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"Summer is finally here: time to relax, have some fun, go outside and enjoy the nice weather!" says Alice, a very dedicated Ranger working in a popular National Park. During the summer, lots of families take some time off to camp there and have a good time, and it is Alice's job to accommodate the visitors.

Alice is in charge of one of the many camps around the park. The camp can be described as a matrix of size N x N, where each cell has enough space for at most one tent. In order to arrange the families in the camp, there are several regulations that Alice needs to follow:

  • Only families with 1, 2 or 3 members are allowed in the camp. Also, each tent can contain members of only one family, and families cannot be split across multiple tents.
  • For security reasons, Alice doesn't want the rows or columns to be too crowded or too empty, so she wants exactly 3 members in each row and column.
  • Also, according to the park's safety policies, there shouldn't be more than 2 tents in any row or column.

Additionally, Alice knows in advance that at least X three-member families will be visiting the camp, and that there will be enough one- or two-member families to fill the rest of the camp.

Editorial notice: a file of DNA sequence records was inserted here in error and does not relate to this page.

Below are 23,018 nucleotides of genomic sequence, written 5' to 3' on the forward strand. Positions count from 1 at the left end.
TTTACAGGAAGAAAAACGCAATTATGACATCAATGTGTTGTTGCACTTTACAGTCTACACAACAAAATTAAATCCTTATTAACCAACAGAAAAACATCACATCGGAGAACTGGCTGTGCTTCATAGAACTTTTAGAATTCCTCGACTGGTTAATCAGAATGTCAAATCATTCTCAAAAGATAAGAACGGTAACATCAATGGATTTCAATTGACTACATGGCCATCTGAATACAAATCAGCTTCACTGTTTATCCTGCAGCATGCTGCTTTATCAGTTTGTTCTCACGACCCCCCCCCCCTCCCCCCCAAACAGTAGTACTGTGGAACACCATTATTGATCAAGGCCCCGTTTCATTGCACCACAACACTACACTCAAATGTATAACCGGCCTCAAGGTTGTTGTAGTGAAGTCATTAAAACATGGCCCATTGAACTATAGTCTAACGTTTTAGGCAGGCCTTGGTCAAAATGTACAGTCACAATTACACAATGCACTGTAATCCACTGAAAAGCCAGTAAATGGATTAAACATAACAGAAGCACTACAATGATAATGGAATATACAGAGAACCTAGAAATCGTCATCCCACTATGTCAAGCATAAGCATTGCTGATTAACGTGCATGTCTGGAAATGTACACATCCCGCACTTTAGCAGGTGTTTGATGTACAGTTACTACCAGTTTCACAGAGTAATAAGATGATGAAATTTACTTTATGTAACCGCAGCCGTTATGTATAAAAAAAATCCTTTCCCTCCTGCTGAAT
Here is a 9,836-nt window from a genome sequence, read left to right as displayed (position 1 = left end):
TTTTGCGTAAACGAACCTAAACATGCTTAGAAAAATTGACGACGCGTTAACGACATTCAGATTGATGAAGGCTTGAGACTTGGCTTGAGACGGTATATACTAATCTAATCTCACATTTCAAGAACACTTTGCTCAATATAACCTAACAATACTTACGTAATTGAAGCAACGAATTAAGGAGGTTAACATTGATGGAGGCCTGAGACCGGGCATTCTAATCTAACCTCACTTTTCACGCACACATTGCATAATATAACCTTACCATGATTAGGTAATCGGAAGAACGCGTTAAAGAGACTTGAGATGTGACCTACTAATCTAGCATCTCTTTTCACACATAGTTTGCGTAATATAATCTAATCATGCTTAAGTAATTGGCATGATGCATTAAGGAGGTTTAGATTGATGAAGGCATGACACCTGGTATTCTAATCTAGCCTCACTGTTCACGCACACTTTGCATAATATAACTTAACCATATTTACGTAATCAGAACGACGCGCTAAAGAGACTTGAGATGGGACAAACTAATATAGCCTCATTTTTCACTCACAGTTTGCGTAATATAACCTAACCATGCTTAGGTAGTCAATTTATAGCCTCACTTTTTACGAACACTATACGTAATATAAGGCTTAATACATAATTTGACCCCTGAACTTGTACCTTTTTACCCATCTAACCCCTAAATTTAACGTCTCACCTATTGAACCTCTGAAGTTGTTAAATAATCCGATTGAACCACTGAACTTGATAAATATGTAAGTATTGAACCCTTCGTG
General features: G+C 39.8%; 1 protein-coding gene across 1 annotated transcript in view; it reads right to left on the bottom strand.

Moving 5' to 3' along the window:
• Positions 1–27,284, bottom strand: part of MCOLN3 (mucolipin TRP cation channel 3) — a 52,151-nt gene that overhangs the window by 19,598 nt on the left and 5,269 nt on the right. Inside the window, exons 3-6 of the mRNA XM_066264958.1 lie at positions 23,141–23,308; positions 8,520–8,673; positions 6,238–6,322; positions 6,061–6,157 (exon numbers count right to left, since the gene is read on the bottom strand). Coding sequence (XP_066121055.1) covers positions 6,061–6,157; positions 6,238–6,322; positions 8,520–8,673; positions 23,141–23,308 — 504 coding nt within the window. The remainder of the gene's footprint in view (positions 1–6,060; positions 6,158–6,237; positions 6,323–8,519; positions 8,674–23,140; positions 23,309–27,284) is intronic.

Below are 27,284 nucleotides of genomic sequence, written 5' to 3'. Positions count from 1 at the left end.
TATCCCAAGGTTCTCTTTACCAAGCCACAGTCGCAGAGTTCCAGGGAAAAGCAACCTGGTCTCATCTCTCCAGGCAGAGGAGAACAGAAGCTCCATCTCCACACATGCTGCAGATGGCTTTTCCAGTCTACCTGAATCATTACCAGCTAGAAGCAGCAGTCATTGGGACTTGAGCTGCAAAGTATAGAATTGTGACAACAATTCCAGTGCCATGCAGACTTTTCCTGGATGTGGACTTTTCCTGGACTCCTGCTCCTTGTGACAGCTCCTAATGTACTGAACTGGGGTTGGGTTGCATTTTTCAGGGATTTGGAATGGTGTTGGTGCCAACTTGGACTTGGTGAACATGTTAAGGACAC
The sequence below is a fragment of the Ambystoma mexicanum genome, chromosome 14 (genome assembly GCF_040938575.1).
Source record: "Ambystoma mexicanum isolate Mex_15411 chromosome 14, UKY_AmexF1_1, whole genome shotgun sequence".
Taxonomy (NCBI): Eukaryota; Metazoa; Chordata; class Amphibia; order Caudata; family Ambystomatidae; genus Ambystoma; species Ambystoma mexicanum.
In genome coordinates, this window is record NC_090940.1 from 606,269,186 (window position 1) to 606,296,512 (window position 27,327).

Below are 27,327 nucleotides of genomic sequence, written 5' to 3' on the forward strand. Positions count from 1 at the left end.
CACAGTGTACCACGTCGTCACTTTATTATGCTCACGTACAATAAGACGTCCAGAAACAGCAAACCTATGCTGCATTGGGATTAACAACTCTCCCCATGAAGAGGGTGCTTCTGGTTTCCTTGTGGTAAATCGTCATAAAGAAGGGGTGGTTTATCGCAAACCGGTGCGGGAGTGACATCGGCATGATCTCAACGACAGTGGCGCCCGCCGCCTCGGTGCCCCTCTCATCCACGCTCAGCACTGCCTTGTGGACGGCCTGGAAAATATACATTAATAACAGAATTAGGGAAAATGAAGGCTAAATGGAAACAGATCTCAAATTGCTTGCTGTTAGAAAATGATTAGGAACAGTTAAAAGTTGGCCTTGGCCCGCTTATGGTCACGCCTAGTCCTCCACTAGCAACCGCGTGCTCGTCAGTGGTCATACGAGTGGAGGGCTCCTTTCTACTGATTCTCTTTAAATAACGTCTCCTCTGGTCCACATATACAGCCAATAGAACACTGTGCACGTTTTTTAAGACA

For example, these are valid arrangements for N = 3 and X = 0:
1  2  0  |  3  0  0
0  1  2  |  0  1  2
2  0  1  |  0  2  1
These are not valid arrangements for N = 3 and X = 1:
1  2  0  |  0  3  0  |  1  2  0  |  1  1  1
0  1  2  |  3  0  0  |  0  2  0  |  1  1  1
2  0  1  |  0  0  0  |  2  0  1  |  1  1  1
  • The first one is not valid because there should be at least one three-member family.
  • The second example is not valid because the number of persons in the third row (and column) is not three.
  • The third one is invalid because there are more than three members in the second column (and fewer than three in the second row).
  • The last example contains more than two tents per row or column.
Finally, Alice likes to keep things interesting. She would like to know how many different arrangements are possible given N and X.

Two arrangements A and B are considered different, if a cell in one arrangement contains a tent, but the same cell in the other arrangement doesn't; or if there is a tent in the same cell of both arrangements, but the number of members in that cell in A is different than the number of members in the same cell in B.


The first line of the input contains T, the number of test cases. T test cases follow. Each test case consists of exactly one line with two integers N and X corresponding to the number of rows (and columns) in Alice's camp and the minimum number of three-member families, respectively.


For each test case, output one line containing "Case #X: Y", where X is the test case number (starting from 1) and Y is the number of possible arrangements.

The answer may be huge, so output the answer modulo 109 + 7.


1 ≤ T ≤ 200.
0 ≤ X ≤ N.

Small dataset

1 ≤ N ≤ 20.

Large dataset

1 ≤ N ≤ 106.



2 2
3 1
15 0

Case #1: 2
Case #2: 24
Case #3: 738721209
In case #1, you have two different valid arrangements:
0 3  |  3 0
3 0  |  0 3

Points Correct Attempted
6pt 25 25
21pt 23 25

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